Oregon voters passed the Oregon Medical Marijuana Act (OMMA) in 1998 and the Department of Human Services (DHS) established the Oregon Medical Marijuana Program (OMMP) in 1999. After nearly a decade, the number of registered patients has increased to the size of a small Oregon town. Like any small town, most citizens are good neighbors; but a few are not.
Recently, in rural Southern Oregon, a neighbor legally growing medical marijuana became such an annoyance that a neighborhood association contacted a state legislator for help. After members of the Outreach Subcommittee of the DHS Advisory Committee on Medical Marijuana (ACMM) met with the association, it became clear that the issues with the bad neighbor, although significant, were not unique to growing cannabis.
The association now realizes there are already local laws to solve bad neighbor problems. Empowered with knowledge, the complainants appropriately contacted the Jackson County Commissioners in charge of Planning & Development. If enforcement of current laws does not resolve the problem, the Commissioners may enact stricter zoning laws.
In another bad neighbor scenario, a rural legal cannabis grower had issues with an Oregon neighbor who raised Appaloosa horses. That bad neighbor had bright vapor lights burning all night; four Rottweilers that roamed the neighborhood; foul-smelling paddocks; loud and late parties involving large quantities of alcohol; and shoddy, falling-down fences.
The proper response she sought was not new state legislation. Instead, she got the county to enforce existing zoning and animal control regulations the bad neighbor was routinely breaking.
The lesson is that bad neighbors are a blight on any community but are not unique to cannabis growers or horse breeders. And, bad neighbors should be managed without discrimination through enforcement of existing local laws. In other words, when evaluating complaints about OMMP growers, most issues are already regulated under existing local laws.
Specific bad neighbor issues might include:
- Bright Lights. Bright outdoor security lighting is not unique to cannabis growing and should be addressed by existing local zoning laws.
- Dogs. Dogs can create complaints regardless of the presence or absence of cannabis. Dogs are required to be licensed and contained, and are subject to existing animal control laws.
- Odors. Odor from an indoor garden can be controlled with charcoal filters. An outdoor grow can produce the scent of flowering cannabis, particularly near harvest. Although some odors indicate health hazards like smoke or open sewage; most are subjective. For example, some persons gag at the smell of animal flesh roasting on a barbeque. In this example, despite the fact that carcinogenic second-hand smoke can sicken some peoples’ sensibilities, roasting animal flesh on a barbeque grill continues to remain legal. Disliking the scent of flowering cannabis seems to fall within a similar subjective category.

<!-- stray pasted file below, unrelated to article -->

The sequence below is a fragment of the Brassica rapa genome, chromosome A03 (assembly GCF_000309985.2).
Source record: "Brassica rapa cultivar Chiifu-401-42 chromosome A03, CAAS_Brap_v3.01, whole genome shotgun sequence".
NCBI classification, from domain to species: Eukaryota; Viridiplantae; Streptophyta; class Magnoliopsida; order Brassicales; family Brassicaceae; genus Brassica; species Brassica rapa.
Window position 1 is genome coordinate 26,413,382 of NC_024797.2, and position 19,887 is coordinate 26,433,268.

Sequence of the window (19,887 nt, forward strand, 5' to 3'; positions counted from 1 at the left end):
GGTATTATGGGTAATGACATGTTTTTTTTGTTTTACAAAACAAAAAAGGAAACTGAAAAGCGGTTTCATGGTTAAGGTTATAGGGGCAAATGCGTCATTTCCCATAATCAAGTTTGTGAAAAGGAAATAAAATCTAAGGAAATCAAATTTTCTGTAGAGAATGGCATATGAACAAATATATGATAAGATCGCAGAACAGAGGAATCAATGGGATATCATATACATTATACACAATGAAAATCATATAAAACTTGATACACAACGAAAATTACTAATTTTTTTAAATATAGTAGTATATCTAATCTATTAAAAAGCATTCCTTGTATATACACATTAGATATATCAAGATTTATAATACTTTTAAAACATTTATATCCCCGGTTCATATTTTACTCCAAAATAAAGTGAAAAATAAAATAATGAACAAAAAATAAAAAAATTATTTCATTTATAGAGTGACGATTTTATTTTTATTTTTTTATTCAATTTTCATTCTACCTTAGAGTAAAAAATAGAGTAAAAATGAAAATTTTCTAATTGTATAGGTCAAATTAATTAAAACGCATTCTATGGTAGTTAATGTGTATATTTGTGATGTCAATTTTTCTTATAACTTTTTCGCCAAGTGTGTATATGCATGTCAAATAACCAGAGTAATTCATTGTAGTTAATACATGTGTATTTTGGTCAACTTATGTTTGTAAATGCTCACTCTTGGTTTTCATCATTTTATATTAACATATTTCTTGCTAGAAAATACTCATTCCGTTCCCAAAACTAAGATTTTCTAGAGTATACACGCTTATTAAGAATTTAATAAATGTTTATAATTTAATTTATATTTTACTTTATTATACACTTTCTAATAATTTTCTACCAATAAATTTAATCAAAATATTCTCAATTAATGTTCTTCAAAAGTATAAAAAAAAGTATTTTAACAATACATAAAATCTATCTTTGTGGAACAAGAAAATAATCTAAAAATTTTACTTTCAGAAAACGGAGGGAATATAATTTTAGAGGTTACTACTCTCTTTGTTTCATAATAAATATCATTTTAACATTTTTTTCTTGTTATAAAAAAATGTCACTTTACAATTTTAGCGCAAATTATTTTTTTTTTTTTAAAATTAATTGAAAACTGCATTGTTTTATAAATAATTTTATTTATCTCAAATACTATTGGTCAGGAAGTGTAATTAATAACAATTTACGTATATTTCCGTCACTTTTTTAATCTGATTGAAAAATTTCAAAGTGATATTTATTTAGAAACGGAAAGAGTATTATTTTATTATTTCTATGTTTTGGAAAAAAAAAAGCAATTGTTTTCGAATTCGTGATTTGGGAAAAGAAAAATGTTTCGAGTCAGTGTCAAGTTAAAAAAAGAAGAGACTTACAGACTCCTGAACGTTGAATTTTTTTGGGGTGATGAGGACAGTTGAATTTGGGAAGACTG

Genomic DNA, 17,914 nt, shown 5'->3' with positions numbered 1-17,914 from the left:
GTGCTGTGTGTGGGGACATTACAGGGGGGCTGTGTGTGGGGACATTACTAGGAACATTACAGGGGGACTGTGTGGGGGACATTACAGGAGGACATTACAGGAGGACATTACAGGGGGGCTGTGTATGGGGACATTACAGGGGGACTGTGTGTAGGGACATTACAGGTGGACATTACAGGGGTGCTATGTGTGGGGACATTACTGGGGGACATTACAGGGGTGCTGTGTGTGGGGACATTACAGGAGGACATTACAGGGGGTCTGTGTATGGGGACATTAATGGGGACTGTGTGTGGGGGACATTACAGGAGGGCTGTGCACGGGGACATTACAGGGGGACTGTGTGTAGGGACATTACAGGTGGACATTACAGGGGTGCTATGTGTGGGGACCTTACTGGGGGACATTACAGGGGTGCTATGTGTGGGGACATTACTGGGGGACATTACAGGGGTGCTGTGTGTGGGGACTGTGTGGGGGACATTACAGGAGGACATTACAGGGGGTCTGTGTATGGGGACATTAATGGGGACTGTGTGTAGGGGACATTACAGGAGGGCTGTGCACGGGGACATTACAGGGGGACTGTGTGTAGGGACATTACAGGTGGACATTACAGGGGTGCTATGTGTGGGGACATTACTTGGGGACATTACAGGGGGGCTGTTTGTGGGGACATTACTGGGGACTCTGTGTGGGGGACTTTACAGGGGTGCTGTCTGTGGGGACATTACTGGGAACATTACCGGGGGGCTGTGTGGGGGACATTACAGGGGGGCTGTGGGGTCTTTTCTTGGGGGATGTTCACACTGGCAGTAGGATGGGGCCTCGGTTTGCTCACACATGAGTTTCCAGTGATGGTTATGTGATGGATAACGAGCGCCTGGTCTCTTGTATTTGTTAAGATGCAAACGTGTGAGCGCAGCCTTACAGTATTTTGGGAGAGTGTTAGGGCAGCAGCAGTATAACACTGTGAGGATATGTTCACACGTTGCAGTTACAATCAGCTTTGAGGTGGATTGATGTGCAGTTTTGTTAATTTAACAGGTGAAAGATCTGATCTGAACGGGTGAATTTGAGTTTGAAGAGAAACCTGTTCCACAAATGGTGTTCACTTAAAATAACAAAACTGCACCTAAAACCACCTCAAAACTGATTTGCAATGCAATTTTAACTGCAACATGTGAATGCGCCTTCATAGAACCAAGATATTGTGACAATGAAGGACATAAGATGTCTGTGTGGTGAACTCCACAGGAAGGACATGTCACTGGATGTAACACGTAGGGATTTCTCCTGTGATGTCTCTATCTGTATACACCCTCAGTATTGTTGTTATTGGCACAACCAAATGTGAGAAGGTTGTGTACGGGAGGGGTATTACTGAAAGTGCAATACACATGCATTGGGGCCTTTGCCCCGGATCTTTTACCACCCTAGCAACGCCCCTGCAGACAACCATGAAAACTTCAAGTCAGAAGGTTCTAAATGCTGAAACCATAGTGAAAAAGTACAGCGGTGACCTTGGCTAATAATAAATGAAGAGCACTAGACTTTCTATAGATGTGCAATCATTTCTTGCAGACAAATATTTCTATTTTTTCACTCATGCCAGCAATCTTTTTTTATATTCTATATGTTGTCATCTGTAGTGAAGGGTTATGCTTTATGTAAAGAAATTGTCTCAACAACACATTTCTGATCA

- Noise and Traffic. Most communities have existing noise control ordinances, designed to combat continually barking dogs; loud and late parties; continuous playing of loud music; revving engines, and other loud noises. Issues involving legal operations in growing cannabis are irrelevant in this regard.
- Ugly Fencing. Fencing styles and materials involve both aesthetics and safety. This issue is best addressed by communities’ existing zoning and land use laws, not by revisions to the OMMA.
In summary, complaints about cannabis growers are more frequently related to a bad neighbor rather than cannabis growing per se. And the complainants with intolerable situations due to bad neighbors currently have legal recourse under existing local laws. Put another way, complainants should contact local authorities such as city or county officials regarding zoning, animal control, noise ordinances, and land use laws. All citizens must follow these laws without discrimination.
In addition, the ACMM has an Outreach Committee, chaired by Christine McGarvin, a social worker and trained mediator. She will meet with neighborhood associations and local government to seek resolution when citizens and governments need advice about the OMMA. The ACMM webpage is: http://oregon.gov/DHS/ph/ommp/acmm.shtml
In the mean time, as more patients learn about the relative safety of medical cannabis compared to other drug treatment options, OMMP enrollment will continue to rise. The federal government should reschedule marijuana so patients can access it by prescription. Because of federal intransigence in its war against marijuana, we have a patchwork of different medical marijuana laws throughout the country with New Jersey recently becoming the 14th state to have an active medical marijuana law. No wonder some are confused about what is now legal or tolerated.
Regardless of efforts to liberate medical cannabis, we should all be good neighbors. Not only do smart cannabis growers want to be good neighbors to blend in with their community; but their neighbors probably support the OMMA too—particularly if they are not antagonized. Being good neighbors should transcend politics because good neighbors create good communities.
Rick Bayer, MD is board-certified in internal medicine, a fellow in the American College of Physicians, and practiced in Oregon for many years. Co-author of Is Marijuana the Right Medicine For You? A Factual Guide to Medical Uses of Marijuana, he was the filing chief petitioner for the Oregon Medical Marijuana Act in 1998.